A quick hardware orientation tour of this retired netbook found that we should be able to run ROS Kinetic Kame on this computer. Getting a simple ROS Kinetic environment running would be a baseline test to see how it might perform as a robot brain. And for that, we’ll have to erase the Windows 7 Starter Edition on this hard drive with Ubuntu 16.04 “Xenial Xerus”.

A sticker at the bottom of the machine identified the default operating system as Windows 7 Starter Edition. Since this machine predated Windows 8 mechanism for embedded licenses, we know this hardware would not have an embedded license for Windows and erasing this drive would mean the loss of a Windows license. I decided a Starter Edition license was no great loss and proceeded to install Ubuntu Desktop 16.04 LTS, i386 (32-bit CPU) edition.

Installation was successful on this netbook, but it was annoyingly slow to use. Every action required a few seconds, starting from activating the logon screen to every single interaction after that. I don’t know if running Windows 7 Starter Edition was any more responsive on this computer, but I wouldn’t have wanted to run an end-of-life OS even if it was faster.

What was the bottleneck here? Was it the CPU? Was it the RAM? Was it the hard drive? Or perhaps a combination of the above, like a lack of RAM triggering virtual memory activity that is hampered by a slow hard drive? For diagnosis I appreciated the fact this little netbook had a hard drive activity light, a feature that has been dropped from most modern machine. Judging by the lack of activity on that light, I suspect the problem is a slow CPU and upgrading the drive to a SSD would have limited benefit.

Even with this pessimistic view, I wanted to give it a try. I had a spare SATA SSD already on hand so it shouldn’t take a lot of time to test.

HP Mini (110-1134CL): Hardware Specifications

After a quick check to make sure this machine comes to life after charging, I started researching its hardware specifications. A sticker below the machine identified itself as a HP Mini 110-1134CL.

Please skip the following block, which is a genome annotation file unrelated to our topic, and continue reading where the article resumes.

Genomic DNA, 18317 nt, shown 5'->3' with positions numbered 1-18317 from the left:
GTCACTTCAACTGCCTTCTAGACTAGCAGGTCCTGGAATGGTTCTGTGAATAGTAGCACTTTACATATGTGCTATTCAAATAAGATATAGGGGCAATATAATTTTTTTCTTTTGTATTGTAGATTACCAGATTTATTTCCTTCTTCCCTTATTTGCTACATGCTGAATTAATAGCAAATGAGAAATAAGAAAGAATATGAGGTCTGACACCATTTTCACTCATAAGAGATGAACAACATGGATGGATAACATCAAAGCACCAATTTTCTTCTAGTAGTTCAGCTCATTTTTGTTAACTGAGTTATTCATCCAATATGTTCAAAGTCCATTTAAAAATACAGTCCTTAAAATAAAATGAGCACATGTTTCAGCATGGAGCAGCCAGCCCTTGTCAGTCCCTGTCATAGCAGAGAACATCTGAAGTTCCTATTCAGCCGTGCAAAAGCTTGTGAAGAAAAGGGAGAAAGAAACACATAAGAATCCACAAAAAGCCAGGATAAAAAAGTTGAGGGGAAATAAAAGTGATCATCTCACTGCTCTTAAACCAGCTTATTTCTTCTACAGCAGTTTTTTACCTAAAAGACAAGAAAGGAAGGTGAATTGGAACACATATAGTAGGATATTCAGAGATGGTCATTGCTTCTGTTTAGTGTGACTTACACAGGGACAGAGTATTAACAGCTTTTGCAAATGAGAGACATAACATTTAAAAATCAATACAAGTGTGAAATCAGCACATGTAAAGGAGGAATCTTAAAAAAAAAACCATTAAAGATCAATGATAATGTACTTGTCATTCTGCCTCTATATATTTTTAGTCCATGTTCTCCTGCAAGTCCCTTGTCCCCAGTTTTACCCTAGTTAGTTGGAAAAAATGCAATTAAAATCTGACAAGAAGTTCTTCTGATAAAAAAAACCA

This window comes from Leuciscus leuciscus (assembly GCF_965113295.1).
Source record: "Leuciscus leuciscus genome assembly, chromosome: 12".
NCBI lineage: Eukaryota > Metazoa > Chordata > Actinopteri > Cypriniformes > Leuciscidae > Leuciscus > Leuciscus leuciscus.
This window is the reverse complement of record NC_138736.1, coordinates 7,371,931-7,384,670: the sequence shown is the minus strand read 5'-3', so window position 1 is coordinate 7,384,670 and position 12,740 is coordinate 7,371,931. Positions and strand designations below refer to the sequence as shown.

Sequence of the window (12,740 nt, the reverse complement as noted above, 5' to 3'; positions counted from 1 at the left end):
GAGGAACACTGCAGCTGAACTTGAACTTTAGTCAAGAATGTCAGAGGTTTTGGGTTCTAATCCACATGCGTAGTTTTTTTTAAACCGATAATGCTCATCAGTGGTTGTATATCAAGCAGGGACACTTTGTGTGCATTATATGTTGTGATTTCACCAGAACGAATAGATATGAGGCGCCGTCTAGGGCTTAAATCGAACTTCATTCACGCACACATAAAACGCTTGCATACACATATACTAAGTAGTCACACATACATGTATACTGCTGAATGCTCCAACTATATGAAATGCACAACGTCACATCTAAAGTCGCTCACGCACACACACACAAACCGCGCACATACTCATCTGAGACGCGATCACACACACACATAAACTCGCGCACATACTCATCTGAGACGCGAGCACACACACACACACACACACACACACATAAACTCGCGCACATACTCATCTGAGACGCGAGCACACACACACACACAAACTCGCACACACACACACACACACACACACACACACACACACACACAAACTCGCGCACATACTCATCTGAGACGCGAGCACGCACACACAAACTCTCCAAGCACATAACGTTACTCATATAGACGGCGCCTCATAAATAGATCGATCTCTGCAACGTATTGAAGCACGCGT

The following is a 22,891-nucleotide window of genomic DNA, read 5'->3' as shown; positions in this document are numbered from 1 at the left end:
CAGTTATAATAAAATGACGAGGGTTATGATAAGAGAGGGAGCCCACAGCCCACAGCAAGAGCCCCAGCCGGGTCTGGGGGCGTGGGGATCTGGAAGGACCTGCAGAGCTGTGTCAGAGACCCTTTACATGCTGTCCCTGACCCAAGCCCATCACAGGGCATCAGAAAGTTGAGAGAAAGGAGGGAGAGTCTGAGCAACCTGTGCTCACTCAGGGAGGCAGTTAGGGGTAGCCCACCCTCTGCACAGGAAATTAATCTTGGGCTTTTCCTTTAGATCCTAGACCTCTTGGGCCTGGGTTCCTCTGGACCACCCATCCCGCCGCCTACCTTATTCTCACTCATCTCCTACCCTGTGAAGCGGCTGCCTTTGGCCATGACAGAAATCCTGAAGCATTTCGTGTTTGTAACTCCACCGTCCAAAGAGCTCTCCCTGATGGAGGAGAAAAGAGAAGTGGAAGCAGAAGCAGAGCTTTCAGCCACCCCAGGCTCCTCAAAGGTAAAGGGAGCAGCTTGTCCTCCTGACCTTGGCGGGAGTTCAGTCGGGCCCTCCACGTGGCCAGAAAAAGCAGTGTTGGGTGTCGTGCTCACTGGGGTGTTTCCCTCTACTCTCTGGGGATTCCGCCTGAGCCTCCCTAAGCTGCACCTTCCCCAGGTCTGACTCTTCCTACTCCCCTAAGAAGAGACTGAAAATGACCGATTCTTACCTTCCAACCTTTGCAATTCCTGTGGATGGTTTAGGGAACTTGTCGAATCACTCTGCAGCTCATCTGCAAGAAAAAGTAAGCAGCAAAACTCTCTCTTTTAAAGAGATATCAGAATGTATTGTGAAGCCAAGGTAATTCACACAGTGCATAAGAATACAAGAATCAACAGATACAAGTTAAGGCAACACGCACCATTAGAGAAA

Based on reviews online for the HP Mini 110 product line, this is roughly ten years old powered by an Atom N270 processor. This is a big strike against using this computer as a robot brain running ROS, as the N270 is limited to 32-bit software. The latest longer-term support distribution of ROS “Melodic Morenia” only officially supports 64-bit Intel/AMD chips. If this machine is to run ROS, it would be limited to the previous LTS of ROS “Kinetic Kame” which is not ideal, but at least it will be supported until April 2021.

According to BIOS readout, there is 1GB of RAM installed on this computer. An access door with a memory module icon is visible on the underside of the machine, so a RAM upgrade is probably possible. But I don’t have any old memory modules on hand and I’m not inclined to spend money upgrading a ten year old computer. A single gigabyte is expected to be very limiting, but it is possible to get a very basic ROS installation running on a Raspberry Pi 3, which also only has 1GB. It might get annoying but is probably not going to be a deal breaker.

The BIOS hardware list also describes the hard drive as an old school spinning platter type, which was as expected. Thankfully the Fujitsu MJA2160BH G2. A 2.5″ 160GB 5400 RPM is at least a standard SATA drive and not the compact variant that stumped me earlier. This means I have the option to try upgrading it with one of the SATA SSD drive I already have on hand.

Now that I’m oriented, it’s time to take on the first experiment: see if it can run Ubuntu 16, the basis for ROS Kinetic Kame.

HP Mini (110-1134CL): Relic of the Netbook Era

After I had completed my first pass at the Toshiba Chromebook 2, I moved on to the third and final machine in this research project made possible by NUCC: the HP Mini 110-1134CL. It is an example from “netbook” era, a category of computers launched by the Asus Eee PC. Netbooks were an early attempt to build minimalist computers for basic internet activity, years before Chromebooks defined their own product category.

Like Chromebooks, the first netbooks ran a custom operating system that offered a web browser and very few other basic applications. But unlike Chromebooks, netbooks quickly abandoned custom OS and started running a special “Starter Edition” of Windows. Was it due to customer demand? Manufacturer preference? Microsoft offering carrot and stick? I have nothing useful to contribute here.

Like the other two machines, when I received this machine the battery was flat. Nothing happened when I first pushed the power switch. Fortunately it could be charged with the “type I” tip for my Targus universal laptop AC power adapter, same as the Toshiba Chromebook 2 I looked at earlier.

While it was charging I looked over its physical condition. There is a missing “N” key on the keyboard, but nothing else was outwardly wrong. Once the battery was charged, I turned it on to take a quick look at its condition. I saw what I recognized as the Windows 7 boot up sequence, but after some time staring at “Welcome…” I never got to the login screen. It threw up an error of “failed to start” without any error codes I could investigate, and suggested “rerun installation” which I don’t particularly care to do as we’ve long passed the end of life for Windows 7.

That’s a problem to be looked at later. For now, I’m glad the machine showed signs of life making it worthwhile to spend some time looking over its specifications.